Painter Jason Roberts has turned his eye towards equine immortality.
LITTLE more than a year ago, Jason Roberts had been to Flemington maybe once in his life, and had next to no interest in horse racing. Now, he can't wait to get to the track, and finds a winner everywhere he looks.
''Something just switched … the thoroughbreds, they're just sensational animals - muscular but lean, beautiful, elegant animals with incredibly expressive faces,'' he says. Where others leave the course with crumpled suits and empty wallets, Roberts bounces away with ''a suite of paintings'' galloping around in his head. Racing, it seems, offers more surety of return for a painter than a punter.
Roberts' exhibition, The Sport of Kings, brings the form guide to life on Collins Street Gallery's walls. Vignettes of Americain and So You Think - ''the two most impressive horses I've seen'' - sit opposite the English superstar Frankel, Apache Cat's white face and Manighar's grey visage. It also documents moments in time.
His work for the exhibition coincided with Black Caviar's migration from sports pages to front pages; with Royal Ascot on the horizon, Roberts thought, ''Someone's going to want to see this painted.'' The gallery sent him to England, and thanks to some fortuitous access, he found himself on the fence just beyond the winning post.
By a Nose! records the moment Luke Nolen thought he had the race won, eased forward up in the irons, and very nearly lost a place in history.
''I hadn't felt tense beforehand, but there was a huge sense of relief after the race,'' Roberts says. The prospect that Black Caviar's first defeat would have made the moment even bigger makes him chuckle. ''Yes, but I don't know that anyone would have wanted to buy that.''
For 15 years, Roberts painted wildlife and natural history - grizzly bears and eagles in America, koalas and parrots around Australia. Rural subjects - cattle, sheep, bushland scenes. Three previous shows were devoted to architecture; ''renderings of facades and views up and down Melbourne's beautiful boulevards''.
More recently he painted castles and forts for the maharajah of Jodhpur, one of which had been turned into a stable for Marwari horses, the strikingly beautiful Rajasthan warrior breed. ''I got back to Melbourne and just followed my nose,'' he says of the leap to racehorses, boasting equine experience no broader than painting people's ponies. ''I can't look at paddock horses any more.''
He works largely from his own photos, and will be buzzing about at Flemington this week building his reference library. Some paintings, such as Black Caviar being led out at Ascot watched by two gents in top hats and tails, are composites of multiple images. Others are easily sited by their background; the Buddhist temple and docks cranes buttressing Black Caviar and Hay List's Lightning Stakes Duel in the Sun, the cars that took an eternity to fill the Caulfield infield in By Three Lengths.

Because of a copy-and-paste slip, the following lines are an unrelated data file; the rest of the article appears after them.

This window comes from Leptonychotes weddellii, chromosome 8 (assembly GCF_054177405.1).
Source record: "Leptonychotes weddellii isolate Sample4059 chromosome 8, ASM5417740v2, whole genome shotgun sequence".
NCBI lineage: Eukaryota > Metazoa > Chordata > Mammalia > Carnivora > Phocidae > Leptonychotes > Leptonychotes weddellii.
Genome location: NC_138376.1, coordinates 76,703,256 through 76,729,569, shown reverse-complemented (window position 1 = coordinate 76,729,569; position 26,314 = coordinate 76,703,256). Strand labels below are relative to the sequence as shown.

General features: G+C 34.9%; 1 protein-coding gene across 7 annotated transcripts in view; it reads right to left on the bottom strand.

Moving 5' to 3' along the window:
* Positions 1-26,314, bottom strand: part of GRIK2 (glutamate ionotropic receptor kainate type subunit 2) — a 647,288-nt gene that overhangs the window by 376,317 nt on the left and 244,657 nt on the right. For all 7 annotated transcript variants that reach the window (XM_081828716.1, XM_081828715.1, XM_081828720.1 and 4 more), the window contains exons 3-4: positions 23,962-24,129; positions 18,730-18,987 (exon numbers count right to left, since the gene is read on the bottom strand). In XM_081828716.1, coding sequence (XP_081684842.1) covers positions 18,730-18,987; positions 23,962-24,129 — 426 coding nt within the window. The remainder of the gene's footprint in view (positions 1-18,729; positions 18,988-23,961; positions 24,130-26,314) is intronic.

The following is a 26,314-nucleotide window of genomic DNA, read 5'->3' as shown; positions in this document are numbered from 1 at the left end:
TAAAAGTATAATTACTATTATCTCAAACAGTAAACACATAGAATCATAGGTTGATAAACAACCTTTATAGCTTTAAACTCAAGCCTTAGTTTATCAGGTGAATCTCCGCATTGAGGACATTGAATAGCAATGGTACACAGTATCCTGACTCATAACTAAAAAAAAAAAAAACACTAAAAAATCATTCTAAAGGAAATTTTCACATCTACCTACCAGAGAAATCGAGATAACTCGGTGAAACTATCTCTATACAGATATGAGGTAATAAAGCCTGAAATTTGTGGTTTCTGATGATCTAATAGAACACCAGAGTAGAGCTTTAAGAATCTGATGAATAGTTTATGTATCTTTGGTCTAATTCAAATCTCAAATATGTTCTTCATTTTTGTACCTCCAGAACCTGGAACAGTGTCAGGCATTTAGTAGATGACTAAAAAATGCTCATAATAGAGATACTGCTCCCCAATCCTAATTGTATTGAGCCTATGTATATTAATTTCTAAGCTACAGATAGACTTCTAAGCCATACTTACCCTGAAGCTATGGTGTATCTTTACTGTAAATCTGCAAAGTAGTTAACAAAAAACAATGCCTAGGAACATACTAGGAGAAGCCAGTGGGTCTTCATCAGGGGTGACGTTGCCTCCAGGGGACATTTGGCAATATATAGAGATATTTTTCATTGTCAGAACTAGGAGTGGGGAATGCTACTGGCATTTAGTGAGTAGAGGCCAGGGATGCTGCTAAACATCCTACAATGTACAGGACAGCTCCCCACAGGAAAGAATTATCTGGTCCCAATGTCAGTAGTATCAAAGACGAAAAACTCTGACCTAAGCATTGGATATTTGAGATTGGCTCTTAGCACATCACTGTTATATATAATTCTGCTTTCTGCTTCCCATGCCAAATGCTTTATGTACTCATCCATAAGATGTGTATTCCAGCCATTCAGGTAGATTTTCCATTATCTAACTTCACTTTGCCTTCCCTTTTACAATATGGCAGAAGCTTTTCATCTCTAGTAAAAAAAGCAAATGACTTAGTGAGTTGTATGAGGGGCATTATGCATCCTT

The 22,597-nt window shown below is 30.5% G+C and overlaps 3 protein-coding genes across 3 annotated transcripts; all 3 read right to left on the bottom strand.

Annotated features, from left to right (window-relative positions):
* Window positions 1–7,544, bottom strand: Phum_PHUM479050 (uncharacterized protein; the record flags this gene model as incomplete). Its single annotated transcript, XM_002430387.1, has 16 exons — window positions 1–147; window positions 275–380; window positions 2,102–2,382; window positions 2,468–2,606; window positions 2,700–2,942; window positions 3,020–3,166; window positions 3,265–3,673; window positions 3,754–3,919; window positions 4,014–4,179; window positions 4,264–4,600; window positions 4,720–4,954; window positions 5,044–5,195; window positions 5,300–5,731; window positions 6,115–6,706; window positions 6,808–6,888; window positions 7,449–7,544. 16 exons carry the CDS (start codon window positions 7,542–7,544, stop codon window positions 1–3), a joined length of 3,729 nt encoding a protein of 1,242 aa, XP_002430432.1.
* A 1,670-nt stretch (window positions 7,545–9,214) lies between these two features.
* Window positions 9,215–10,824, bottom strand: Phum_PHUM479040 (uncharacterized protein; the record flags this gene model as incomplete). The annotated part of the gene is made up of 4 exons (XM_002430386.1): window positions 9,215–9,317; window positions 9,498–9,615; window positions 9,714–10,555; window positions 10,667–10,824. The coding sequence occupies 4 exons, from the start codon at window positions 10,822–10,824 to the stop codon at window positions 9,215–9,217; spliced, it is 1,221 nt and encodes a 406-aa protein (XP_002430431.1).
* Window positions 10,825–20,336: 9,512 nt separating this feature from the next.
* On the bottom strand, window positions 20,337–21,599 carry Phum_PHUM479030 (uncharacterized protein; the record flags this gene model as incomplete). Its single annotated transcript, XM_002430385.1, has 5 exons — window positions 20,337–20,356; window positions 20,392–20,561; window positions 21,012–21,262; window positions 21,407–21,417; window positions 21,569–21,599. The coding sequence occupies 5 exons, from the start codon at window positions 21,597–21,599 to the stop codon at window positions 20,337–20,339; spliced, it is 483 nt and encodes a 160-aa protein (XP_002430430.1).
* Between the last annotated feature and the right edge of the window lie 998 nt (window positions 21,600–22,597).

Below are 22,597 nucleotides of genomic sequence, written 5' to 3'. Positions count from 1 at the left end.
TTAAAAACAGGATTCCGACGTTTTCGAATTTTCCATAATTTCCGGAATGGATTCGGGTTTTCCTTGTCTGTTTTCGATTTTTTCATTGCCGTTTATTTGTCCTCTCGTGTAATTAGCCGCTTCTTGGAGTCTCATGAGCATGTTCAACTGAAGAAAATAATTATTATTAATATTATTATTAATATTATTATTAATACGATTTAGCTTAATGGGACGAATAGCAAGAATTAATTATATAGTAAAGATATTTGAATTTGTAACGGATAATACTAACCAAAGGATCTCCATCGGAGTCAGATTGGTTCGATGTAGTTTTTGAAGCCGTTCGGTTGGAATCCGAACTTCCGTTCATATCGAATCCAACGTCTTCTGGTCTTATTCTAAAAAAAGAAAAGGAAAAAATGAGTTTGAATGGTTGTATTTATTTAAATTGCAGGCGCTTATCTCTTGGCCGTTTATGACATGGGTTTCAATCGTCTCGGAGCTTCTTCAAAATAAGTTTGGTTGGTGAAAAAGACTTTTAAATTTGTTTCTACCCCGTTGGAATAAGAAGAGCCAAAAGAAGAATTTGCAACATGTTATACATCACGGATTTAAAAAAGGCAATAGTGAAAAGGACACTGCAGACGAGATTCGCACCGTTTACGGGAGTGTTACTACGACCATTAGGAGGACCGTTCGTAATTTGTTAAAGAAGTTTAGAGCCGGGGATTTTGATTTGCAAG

The contrast between corporatised Australian racing and the purity of scenes at faraway courses is stark. Booze and TV sponsorships fill local fences, the names of studs and airlines the saddle cloths. In Across the Curragh, the backdrop is a plain white fence and green, rolling hills; bold white numbers are all that is etched on black saddle cloths in Riding Out at Goodwood.
Mounted Up shows horses and their riders in the Caulfield mounting yard, a co-existence that fascinates the artist. ''We see horses amongst people, scenes that would have been really common in our streets 100 years ago. Today, the racetrack is one of the few places where people and animals - such big animals - interact so intimately.''
Roberts cites the work of George Stubbs, the 18th century English painter, but reckons there has been little equine art of note in recent times. ''I wanted to throw my hat in the ring.''
Along the way his architectural bent stoked the imagining of future works; he'd seen engravings of a long-lost Victorian grandstand and canopy at Flemington, and walking the track, noticed that its bluestone ramparts remain. A marriage of Ascot crowd scenes and the Flemington of another time is on his radar.
The Sport of Kings was his first real dalliance with people portraiture, and he was drawn to the faces of jockeys, so lean that their bone structure is accentuated. Christophe Lemaire and Gerald Mosse are quiet, pensive studies atop their mounts Dunaden and Americain before last year's Cup. ''They've got great faces, the Gallic profiles.''
The cloud of impropriety over key racing players saddened him, but he doesn't think it will be permanently tarnished. So much time studying horses left him fascinated at what goes through their minds on race day, whether these flight animals run in part through fear. He sees their veins ''popping up everywhere'', as they return to the mounting yard, their red eyes, is convinced that at least the horses are trying.
He'd love to see Americain win again; Roberts didn't recognise Black Caviar the first time he saw her, but the French galloper has a presence and attitude that moves him. Studying form rather than the form has left him hopeful for the locals, too.
''I loved the look of Ethiopia the other day. I'll probably back him.''